Sunscreen 101

Greetings from Belize! Actually, at the moment, I'm still in the States because this is a pre-scheduled post but on the day that this post goes live, I'll be in Belize.

I thought that because it's summer and because I'm on a tropical getaway, it would be prudent to do a post about sunscreen and skincare. My skin is actually quite sensitive to the sun; I sunburn rather easily and if I am in extreme sunlight (re: outside in the summer sun) without any SPF protection, my skin breaks out into a rash, which I've self-diagnosed as photoallergy (thanks, WebMD for turning everyday people into medical experts and hypochondriacs). So, that is a huge motivation for me to slather on SPF, even in the autumn and winter months, as UV light still affects your skin in the falling leaves and the snow.

Let's start with the basics: what is SPF? You'd think that the higher the SPF, the more sun protection you're receiving, but that's not exactly true. It has more to do with time. Sun Protection Factor is a number that tells you the amount of UV radiation it would take to sunburn your skin with sunscreen vs. without sunscreen. Wait, what?

I'll give you an example to make it a bit easier to understand: let's say Jane's skin burns within 5 minutes of being in the sun without sunscreen. If Jane uses a sunscreen with SPF 30, she'd theoretically be able to stay out in the sun for 150 minutes before her skin starts to burn. If Jane uses an SPF 45 lotion, she'd theoretically be able to stay out in the sun for 225 minutes before she burns. Does that make sense? Knowing this, you can glean that two different people using the same SPF protection may experience sunburn at different times, depending on the "resilience" of their skin. Also, layering sunscreens won't necessarily up the SPF factor, e.g. slathering yourself in two layers of SPF 30 won't give you SPF 60 protection; it just doesn't work that way; there isn't any sunscreen out there that will offer 100% protection against UVB rays. SPF 15 offers about 94%, SPF 30 offers about 97%, SPF 45 offers about 98%, etc. The difference between the protection that SPF 55 provides and that 100+ provides is minimal.

The Rules:
  • Use a sunscreen that blocks against UVA and UVB rays with a minimum of SPF 30. If you want to go with something higher, like SPF 100+ (which I often do just for mental pleasure), that's your call.
  • Apply sunscreen at least 15 minutes before you head out into the sun and apply generously. I like to use around 2 tablespoons for my body - 1 tbsp for torso and 1 tbsp for legs - and 1/2 a teaspoon for my face. And don't forget to get your feet, ears, back of the neck, and even your "bathing suit area," as you can still burn through your suit. And don't forget your lips! Get a lip balm with SPF and coat those lips.
  • Reapply! It's really important to reapply your sunscreen throughout the day, especially if you are doing water sports or an activity where you are sweating. A conservative rule of thumb: take your SPF #, divide it by two, and reapply your sunscreen after that many minutes. So if you're wearing SPF 40, you should reapply your sunscreen every 20 minutes. At the very least, reapply your sunscreen every 90 minutes.
  • If you plan on wearing makeup, use sunscreen prior to using foundation. You want the SPF to be right on your skin, not on top of your makeup.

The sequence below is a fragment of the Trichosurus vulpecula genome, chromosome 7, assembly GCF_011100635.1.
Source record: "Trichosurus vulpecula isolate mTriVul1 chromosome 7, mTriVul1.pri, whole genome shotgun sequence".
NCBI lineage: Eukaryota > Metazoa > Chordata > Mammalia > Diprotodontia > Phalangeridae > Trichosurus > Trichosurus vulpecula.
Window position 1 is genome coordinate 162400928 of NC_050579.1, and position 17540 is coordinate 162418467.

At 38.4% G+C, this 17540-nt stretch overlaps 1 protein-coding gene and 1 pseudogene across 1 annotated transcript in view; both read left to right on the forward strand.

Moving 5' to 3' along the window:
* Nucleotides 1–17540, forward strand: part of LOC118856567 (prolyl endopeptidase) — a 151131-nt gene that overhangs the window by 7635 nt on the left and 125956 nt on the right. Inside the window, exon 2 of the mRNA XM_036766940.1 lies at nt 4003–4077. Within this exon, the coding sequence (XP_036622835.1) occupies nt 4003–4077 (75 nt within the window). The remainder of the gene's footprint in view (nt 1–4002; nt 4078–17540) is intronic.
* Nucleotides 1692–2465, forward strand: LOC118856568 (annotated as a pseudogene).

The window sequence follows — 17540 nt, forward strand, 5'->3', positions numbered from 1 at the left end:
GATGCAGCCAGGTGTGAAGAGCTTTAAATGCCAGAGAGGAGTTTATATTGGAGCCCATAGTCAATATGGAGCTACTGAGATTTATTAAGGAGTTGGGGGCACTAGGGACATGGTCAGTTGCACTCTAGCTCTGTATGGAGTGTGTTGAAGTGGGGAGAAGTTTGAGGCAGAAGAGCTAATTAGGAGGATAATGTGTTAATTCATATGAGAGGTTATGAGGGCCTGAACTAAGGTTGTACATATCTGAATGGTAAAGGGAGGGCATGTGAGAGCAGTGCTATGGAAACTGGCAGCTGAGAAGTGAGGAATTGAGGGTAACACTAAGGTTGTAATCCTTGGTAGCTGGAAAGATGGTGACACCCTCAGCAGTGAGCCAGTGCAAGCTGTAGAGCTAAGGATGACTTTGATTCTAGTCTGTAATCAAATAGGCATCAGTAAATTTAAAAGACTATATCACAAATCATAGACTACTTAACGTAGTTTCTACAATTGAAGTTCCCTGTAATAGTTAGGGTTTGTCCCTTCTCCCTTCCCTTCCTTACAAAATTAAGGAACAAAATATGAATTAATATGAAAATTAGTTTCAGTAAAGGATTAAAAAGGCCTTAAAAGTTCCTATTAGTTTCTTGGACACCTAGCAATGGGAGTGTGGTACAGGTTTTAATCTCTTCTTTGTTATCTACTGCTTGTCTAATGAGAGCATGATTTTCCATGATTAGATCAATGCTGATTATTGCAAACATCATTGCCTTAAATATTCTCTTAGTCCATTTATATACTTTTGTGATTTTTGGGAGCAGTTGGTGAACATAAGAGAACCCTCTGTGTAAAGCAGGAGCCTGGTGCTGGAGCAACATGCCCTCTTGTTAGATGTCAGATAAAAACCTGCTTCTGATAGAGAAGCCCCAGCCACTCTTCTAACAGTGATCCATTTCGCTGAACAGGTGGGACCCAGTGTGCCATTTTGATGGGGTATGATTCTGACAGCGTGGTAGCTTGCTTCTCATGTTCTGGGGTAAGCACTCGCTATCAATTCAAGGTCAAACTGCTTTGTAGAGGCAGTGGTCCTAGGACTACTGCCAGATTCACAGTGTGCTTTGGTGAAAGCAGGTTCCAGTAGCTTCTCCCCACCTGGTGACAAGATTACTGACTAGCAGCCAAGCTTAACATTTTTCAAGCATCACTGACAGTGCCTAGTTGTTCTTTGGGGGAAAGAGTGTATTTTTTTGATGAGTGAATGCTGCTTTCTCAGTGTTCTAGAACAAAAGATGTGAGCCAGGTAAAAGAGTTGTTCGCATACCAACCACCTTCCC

• Check the expiration date on your sunscreen because the active ingredients do lose their potency, especially when exposed to high temperatures (which often happens with bottles of sunscreen that are taken to the beach and left in the hot sand). However, it's my firm belief that you should be applying and reapplying generously so you shouldn't really have too many leftover bottles from year to year.
Here are some of my favorite products:
SPF 101

Hawaiian Tropic makes a great sunscreen for tanners. It's super moisturizing and smells really delicious. It also has swirls of bronzing lotion in it so you look tan even before you start sunning.

Neutrogena's Ultra Sheer Mist sunscreen is one of my favorites for active days. It's easy to apply, dries quickly, and doesn't feel sticky.

For my face, I prefer a whole separate product. Neutrogena has a dry-touch non-comedogenic (i.e. doesn't clog pores) sunscreen meant specifically for the face. It's smooth, unscented, and doesn't break me out.

After baking in the sun, I like to use some sort of after sun lotion with aloe. Hawaiian Tropic makes an awesome after sun lotion that smells like papaya and really soothes the skin and restores a lot of the moisture that was lost during the day outside spent in the sun.

If you're not really a lotion person, pure aloe is a perfect product. Aloe is really moisturizing, which is great for your skin in general and especially after a long day outdoors. And if you happened to get a bit of sunburn, aloe will help to heal it quicker.

A cool water spray also feels amazing on sun-baked skin. Usually, I like to take a cool shower after I've sunbathed just to stop the "cooking" process but if I can't shower for a while, I like to use Evian's Mineral Water Spray as a quick (and temporary) substitute.

For everyday use, like if I'm just headed to work or running errands, I just use this Aveeno moisturizer with SPF. It goes on nicely, like a regular lotion, and doesn't have that sunscreen-ish smell.

And, an honorable mention for the shades, cover up, and hat for some extra sun protection. Hats and sunglasses are especially useful since, unless you are bald, it's hard to get sunscreen on your scalp and of course, you can't slather sunscreen on your eyes either. Choose a pair of shades with polarized lenses that offer UV protection.

All year long, don't forget to protect your skin against sunburn, sun damage, skin cancer, wrinkles, sunspots, and all that terrible jazz.